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Supreme Court Justice Lord Sumption: UK Government is Using Powers that are Illegal


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Lord Sumption warns of ‘totalitarian society’ in latest attack on lockdown policies

CJ McKinney
6 days ago

Lockdown sceptic accuses government of setting fire to the constitution as it tries to rule by decree


Lord Sumption wowed a virtual audience last night with a hard-hitting attack on the government’s coronavirus policies, accusing ministers of deliberately stoking up fear and acting with a “cavalier disregard for the limits of their legal powers”.

The former Supreme Court justice warned that British society was becoming “totalitarian” and argued that the government had no power to pass lockdown regulations under the Public Health Act.

Sumption has been a leading lockdown sceptic for some time but last night’s speech marked an escalation in his warnings of the dire consequences of “government by decree”.

Delivering an online lecture organised by Cambridge University, Sumption warned that “the British public has not even begun to understand the seriousness of what is happening to our country”.

But the 71-year-old doesn’t seem to be experiencing much tyranny himself. Introducing him, Cambridge don Sarah Worthington revealed that Sumption had recently been spotted “cycling through the vineyards in northern France” and was giving the talk from Milan via Zoom.

The silk took an hour off from living it up to warn that the government setting sweeping restrictions without the involvement of a “relatively supine House of Commons” was a democratic disaster. Sumption said:

“The sheer scale on which the government has sought to govern by decree, creating new criminal offences, sometimes several times a week on the mere say-so of ministers, is in constitutional terms truly breathtaking.”

Sumption’s legal argument was that lockdown laws are unlawful in their current form. He pointed to the famous case of Ex parte Simms, where the House of Lords held that “fundamental rights cannot be overridden by general or ambiguous words” in an act of parliament.

The government has passed the main lockdown regulations under the Public Health Act 1984, which does contain a power for the government to make regulations to fight infectious diseases, but it is “couched in wholly general terms”. Relying on that act to authorise sweeping control over healthy people’s lives, Sumption said, is inconsistent with the principle of legality in Simms and so the regulations could be quashed on judicial review.

But his main theme was about the dangers of meekly accepting government by decree even with a national emergency to justify it. To cheers in the YouTube comments and on Twitter, Sumption declaimed:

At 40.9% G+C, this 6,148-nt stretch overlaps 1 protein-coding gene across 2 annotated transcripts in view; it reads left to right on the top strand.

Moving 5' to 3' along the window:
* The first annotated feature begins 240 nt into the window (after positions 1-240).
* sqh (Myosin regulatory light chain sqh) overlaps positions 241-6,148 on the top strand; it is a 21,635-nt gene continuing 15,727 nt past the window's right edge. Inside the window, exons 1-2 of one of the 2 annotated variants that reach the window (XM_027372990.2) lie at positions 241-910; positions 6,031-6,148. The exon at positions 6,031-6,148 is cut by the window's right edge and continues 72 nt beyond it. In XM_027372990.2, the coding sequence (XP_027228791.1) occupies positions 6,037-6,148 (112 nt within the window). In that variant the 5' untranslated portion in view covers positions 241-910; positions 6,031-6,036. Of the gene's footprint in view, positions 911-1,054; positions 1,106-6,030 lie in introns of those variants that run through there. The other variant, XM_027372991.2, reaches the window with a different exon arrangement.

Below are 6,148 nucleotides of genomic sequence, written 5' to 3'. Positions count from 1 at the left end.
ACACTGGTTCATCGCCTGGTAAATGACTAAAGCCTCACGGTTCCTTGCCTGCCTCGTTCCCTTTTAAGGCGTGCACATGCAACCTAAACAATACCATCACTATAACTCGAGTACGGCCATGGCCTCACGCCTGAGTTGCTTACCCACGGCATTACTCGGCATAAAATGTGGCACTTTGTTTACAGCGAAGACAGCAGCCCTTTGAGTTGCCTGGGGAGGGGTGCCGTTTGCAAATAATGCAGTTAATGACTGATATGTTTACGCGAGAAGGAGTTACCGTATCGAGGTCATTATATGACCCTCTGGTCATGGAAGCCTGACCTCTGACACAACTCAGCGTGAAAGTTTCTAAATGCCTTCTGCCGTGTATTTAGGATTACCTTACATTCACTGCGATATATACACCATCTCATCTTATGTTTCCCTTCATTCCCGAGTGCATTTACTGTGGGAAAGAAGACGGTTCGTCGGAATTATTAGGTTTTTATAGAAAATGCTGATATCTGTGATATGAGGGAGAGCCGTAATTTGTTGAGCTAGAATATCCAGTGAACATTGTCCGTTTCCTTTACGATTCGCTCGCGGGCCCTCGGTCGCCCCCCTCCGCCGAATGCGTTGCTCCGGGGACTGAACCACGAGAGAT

“This is how freedom dies. When societies lose their liberty, it is not usually because some despot has crushed it under his boot. It is because people voluntarily surrendered their liberty out of fear of some external threat.”

And he said that the situation contains the “authentic ingredients of a totalitarian society” and “marks a move to a more authoritarian model of politics which will outlast the present crisis”.

Sumption was delivering an annual law lecture at Cambridge, sponsored by magic circle law firm Freshfields. The text had evidently been circulated in advance, receiving blanket press coverage yesterday long before he opened his mouth.

Watch Sumption’s lecture in full below:

Categories: News
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“This is how freedom dies. When societies lose their liberty, it is not usually because some despot has crushed it under his boot. It is because people voluntarily surrendered their liberty out of fear of some external threat.”


What more needs to be said? This is such a clear statement, everyone should take to heart.

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If you get a spare hour I really recommend you watch this – possibly the most concise and factually correct assessment of the government’s woeful (and in some cases illegal) handling of this whole crisis from start to finish – Some of the quotes /soundbites you can take out of this are just breathtaking...


Ignore the gushing introductions for the first 4:30 mins and get straight in – you’ll need to concentrate a bit but it’s worth it.

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